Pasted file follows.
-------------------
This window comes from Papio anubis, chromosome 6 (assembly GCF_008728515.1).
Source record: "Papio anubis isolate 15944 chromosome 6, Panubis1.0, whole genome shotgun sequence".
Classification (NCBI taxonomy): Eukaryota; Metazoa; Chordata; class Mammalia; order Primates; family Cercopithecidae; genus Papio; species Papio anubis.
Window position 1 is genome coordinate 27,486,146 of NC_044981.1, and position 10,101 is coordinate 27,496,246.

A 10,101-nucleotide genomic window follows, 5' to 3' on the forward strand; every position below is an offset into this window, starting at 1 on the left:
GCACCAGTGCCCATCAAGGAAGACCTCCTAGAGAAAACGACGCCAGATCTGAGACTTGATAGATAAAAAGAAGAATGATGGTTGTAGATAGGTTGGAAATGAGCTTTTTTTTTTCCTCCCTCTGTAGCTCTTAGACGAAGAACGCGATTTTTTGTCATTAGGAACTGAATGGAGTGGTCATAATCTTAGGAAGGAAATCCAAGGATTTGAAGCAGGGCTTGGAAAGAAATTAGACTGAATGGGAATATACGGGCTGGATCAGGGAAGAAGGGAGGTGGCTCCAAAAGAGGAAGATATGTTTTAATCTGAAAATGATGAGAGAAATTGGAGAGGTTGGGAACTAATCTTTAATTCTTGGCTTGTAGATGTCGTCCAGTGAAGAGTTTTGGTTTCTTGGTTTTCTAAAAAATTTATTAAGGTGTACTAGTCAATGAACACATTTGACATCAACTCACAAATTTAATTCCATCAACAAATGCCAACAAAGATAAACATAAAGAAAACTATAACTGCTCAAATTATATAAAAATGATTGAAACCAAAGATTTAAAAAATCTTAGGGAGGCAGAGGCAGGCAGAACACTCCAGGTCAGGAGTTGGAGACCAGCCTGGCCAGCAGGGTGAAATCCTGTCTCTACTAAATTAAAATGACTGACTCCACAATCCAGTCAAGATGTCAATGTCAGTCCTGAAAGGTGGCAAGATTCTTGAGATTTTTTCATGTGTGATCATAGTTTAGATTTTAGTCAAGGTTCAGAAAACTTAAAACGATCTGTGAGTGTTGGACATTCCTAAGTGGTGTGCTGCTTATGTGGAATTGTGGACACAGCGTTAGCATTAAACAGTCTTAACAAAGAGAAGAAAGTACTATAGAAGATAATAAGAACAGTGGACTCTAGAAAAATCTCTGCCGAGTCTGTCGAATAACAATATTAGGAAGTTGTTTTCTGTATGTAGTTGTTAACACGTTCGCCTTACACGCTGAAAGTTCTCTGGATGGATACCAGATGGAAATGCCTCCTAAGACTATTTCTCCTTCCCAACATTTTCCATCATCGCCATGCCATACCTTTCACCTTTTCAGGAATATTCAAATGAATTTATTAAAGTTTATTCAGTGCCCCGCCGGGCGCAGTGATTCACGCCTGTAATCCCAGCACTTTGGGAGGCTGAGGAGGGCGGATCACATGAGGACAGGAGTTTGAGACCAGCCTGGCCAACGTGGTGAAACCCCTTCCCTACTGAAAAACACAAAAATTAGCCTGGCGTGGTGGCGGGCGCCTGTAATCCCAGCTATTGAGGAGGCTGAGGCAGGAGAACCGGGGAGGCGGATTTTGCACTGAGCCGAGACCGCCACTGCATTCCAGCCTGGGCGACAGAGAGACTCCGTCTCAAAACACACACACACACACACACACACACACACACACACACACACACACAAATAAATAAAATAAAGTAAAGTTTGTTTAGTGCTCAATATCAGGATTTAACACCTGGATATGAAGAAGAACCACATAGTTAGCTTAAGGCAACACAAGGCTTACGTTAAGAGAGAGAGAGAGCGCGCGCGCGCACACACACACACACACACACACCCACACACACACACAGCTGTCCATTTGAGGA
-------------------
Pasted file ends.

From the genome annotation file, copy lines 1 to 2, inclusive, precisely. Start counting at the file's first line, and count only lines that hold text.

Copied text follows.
This window comes from Papio anubis, chromosome 6 (assembly GCF_008728515.1).
Source record: "Papio anubis isolate 15944 chromosome 6, Panubis1.0, whole genome shotgun sequence".